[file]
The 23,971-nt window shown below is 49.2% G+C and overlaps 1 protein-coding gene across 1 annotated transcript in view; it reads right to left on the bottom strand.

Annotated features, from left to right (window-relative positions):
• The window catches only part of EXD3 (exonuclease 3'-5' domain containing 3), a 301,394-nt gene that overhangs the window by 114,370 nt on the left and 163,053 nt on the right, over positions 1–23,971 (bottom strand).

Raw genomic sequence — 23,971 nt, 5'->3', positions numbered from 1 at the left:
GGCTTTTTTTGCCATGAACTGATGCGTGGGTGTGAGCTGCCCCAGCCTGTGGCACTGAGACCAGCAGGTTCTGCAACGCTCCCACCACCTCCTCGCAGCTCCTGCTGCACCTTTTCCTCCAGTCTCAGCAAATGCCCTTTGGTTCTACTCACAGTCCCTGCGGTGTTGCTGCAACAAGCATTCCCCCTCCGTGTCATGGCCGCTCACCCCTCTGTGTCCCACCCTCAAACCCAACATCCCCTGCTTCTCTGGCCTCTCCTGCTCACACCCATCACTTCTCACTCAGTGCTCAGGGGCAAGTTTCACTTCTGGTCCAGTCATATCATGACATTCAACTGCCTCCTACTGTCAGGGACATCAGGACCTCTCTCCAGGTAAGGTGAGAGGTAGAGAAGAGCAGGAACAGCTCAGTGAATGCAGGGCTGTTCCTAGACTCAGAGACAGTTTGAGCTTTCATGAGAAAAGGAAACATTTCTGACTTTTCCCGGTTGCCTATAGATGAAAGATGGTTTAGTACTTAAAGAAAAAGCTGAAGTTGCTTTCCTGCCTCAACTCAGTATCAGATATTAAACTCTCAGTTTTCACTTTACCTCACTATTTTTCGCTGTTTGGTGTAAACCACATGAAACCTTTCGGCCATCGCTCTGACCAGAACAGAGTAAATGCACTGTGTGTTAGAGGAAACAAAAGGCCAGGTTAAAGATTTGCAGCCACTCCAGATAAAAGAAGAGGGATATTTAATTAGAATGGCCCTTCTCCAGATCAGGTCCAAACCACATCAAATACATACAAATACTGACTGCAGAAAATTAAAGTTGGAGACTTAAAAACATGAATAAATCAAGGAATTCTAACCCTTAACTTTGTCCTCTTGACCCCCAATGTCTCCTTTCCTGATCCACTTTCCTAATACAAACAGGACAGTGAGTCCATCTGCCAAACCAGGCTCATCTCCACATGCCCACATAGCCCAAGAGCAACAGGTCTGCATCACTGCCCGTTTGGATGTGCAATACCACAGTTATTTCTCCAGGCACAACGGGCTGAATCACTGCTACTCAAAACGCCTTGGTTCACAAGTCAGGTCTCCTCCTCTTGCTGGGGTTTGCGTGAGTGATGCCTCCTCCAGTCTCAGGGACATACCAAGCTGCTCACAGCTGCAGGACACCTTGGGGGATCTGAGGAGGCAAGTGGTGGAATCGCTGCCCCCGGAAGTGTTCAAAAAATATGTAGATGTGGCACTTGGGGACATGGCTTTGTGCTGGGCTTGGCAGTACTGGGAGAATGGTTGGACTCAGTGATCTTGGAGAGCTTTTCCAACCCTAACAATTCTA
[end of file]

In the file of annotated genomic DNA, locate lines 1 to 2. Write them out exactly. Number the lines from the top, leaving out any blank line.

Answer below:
The 23,971-nt window shown below is 49.2% G+C and overlaps 1 protein-coding gene across 1 annotated transcript in view; it reads right to left on the bottom strand.

Annotated features, from left to right (window-relative positions):